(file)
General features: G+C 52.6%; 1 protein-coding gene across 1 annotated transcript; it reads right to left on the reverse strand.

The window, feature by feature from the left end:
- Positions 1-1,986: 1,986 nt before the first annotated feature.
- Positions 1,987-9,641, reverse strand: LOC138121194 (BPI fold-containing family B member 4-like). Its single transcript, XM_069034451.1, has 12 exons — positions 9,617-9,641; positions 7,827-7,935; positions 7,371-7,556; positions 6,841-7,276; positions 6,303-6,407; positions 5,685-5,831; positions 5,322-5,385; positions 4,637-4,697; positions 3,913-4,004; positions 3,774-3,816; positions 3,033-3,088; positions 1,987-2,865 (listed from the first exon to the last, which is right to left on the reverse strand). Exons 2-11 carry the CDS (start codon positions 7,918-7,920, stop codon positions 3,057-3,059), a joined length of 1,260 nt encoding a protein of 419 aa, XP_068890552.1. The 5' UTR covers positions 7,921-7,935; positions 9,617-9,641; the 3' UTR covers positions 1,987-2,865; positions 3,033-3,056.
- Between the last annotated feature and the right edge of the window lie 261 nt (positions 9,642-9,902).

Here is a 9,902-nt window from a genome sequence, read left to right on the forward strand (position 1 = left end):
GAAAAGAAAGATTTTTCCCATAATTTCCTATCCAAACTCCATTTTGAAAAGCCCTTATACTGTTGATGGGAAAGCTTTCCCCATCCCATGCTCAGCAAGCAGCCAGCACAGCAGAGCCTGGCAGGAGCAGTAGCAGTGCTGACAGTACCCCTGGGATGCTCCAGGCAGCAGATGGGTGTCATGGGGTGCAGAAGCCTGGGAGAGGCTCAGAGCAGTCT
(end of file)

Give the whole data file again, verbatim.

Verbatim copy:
General features: G+C 52.6%; 1 protein-coding gene across 1 annotated transcript; it reads right to left on the reverse strand.

The window, feature by feature from the left end:
- Positions 1-1,986: 1,986 nt before the first annotated feature.
- Positions 1,987-9,641, reverse strand: LOC138121194 (BPI fold-containing family B member 4-like). Its single transcript, XM_069034451.1, has 12 exons — positions 9,617-9,641; positions 7,827-7,935; positions 7,371-7,556; positions 6,841-7,276; positions 6,303-6,407; positions 5,685-5,831; positions 5,322-5,385; positions 4,637-4,697; positions 3,913-4,004; positions 3,774-3,816; positions 3,033-3,088; positions 1,987-2,865 (listed from the first exon to the last, which is right to left on the reverse strand). Exons 2-11 carry the CDS (start codon positions 7,918-7,920, stop codon positions 3,057-3,059), a joined length of 1,260 nt encoding a protein of 419 aa, XP_068890552.1. The 5' UTR covers positions 7,921-7,935; positions 9,617-9,641; the 3' UTR covers positions 1,987-2,865; positions 3,033-3,056.
- Between the last annotated feature and the right edge of the window lie 261 nt (positions 9,642-9,902).

Here is a 9,902-nt window from a genome sequence, read left to right on the forward strand (position 1 = left end):
GAAAAGAAAGATTTTTCCCATAATTTCCTATCCAAACTCCATTTTGAAAAGCCCTTATACTGTTGATGGGAAAGCTTTCCCCATCCCATGCTCAGCAAGCAGCCAGCACAGCAGAGCCTGGCAGGAGCAGTAGCAGTGCTGACAGTACCCCTGGGATGCTCCAGGCAGCAGATGGGTGTCATGGGGTGCAGAAGCCTGGGAGAGGCTCAGAGCAGTCT